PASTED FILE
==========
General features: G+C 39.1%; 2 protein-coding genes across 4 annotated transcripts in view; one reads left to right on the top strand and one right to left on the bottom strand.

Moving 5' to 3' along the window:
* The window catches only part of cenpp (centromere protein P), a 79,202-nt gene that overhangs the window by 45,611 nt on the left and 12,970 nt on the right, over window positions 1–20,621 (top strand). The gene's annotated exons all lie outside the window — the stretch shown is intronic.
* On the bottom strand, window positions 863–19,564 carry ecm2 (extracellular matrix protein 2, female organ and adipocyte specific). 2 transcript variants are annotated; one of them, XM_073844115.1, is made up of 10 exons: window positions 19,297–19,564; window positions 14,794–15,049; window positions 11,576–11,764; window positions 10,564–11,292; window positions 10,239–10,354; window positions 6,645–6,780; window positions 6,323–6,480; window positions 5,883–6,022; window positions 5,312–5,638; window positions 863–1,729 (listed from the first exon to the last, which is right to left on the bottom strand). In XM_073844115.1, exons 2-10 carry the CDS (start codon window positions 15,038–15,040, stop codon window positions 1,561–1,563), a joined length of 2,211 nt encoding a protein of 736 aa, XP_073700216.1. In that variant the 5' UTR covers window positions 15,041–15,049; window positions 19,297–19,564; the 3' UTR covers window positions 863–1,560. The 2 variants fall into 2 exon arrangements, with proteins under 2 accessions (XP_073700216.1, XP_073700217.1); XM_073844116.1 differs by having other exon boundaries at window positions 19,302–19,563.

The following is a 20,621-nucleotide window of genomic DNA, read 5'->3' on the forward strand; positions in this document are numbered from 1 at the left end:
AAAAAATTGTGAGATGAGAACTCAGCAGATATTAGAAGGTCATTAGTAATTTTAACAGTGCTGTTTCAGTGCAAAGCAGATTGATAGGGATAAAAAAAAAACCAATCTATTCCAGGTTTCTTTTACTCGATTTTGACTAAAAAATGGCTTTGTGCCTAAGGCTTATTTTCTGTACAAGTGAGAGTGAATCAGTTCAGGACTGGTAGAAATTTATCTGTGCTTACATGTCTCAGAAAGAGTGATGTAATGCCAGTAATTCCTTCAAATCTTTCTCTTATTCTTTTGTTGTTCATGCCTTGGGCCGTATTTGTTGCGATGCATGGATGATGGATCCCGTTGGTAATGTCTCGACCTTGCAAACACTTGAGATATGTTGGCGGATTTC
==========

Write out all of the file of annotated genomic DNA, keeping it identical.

General features: G+C 39.1%; 2 protein-coding genes across 4 annotated transcripts in view; one reads left to right on the top strand and one right to left on the bottom strand.

Moving 5' to 3' along the window:
* The window catches only part of cenpp (centromere protein P), a 79,202-nt gene that overhangs the window by 45,611 nt on the left and 12,970 nt on the right, over window positions 1–20,621 (top strand). The gene's annotated exons all lie outside the window — the stretch shown is intronic.
* On the bottom strand, window positions 863–19,564 carry ecm2 (extracellular matrix protein 2, female organ and adipocyte specific). 2 transcript variants are annotated; one of them, XM_073844115.1, is made up of 10 exons: window positions 19,297–19,564; window positions 14,794–15,049; window positions 11,576–11,764; window positions 10,564–11,292; window positions 10,239–10,354; window positions 6,645–6,780; window positions 6,323–6,480; window positions 5,883–6,022; window positions 5,312–5,638; window positions 863–1,729 (listed from the first exon to the last, which is right to left on the bottom strand). In XM_073844115.1, exons 2-10 carry the CDS (start codon window positions 15,038–15,040, stop codon window positions 1,561–1,563), a joined length of 2,211 nt encoding a protein of 736 aa, XP_073700216.1. In that variant the 5' UTR covers window positions 15,041–15,049; window positions 19,297–19,564; the 3' UTR covers window positions 863–1,560. The 2 variants fall into 2 exon arrangements, with proteins under 2 accessions (XP_073700216.1, XP_073700217.1); XM_073844116.1 differs by having other exon boundaries at window positions 19,302–19,563.

The following is a 20,621-nucleotide window of genomic DNA, read 5'->3' on the forward strand; positions in this document are numbered from 1 at the left end:
AAAAAATTGTGAGATGAGAACTCAGCAGATATTAGAAGGTCATTAGTAATTTTAACAGTGCTGTTTCAGTGCAAAGCAGATTGATAGGGATAAAAAAAAAACCAATCTATTCCAGGTTTCTTTTACTCGATTTTGACTAAAAAATGGCTTTGTGCCTAAGGCTTATTTTCTGTACAAGTGAGAGTGAATCAGTTCAGGACTGGTAGAAATTTATCTGTGCTTACATGTCTCAGAAAGAGTGATGTAATGCCAGTAATTCCTTCAAATCTTTCTCTTATTCTTTTGTTGTTCATGCCTTGGGCCGTATTTGTTGCGATGCATGGATGATGGATCCCGTTGGTAATGTCTCGACCTTGCAAACACTTGAGATATGTTGGCGGATTTC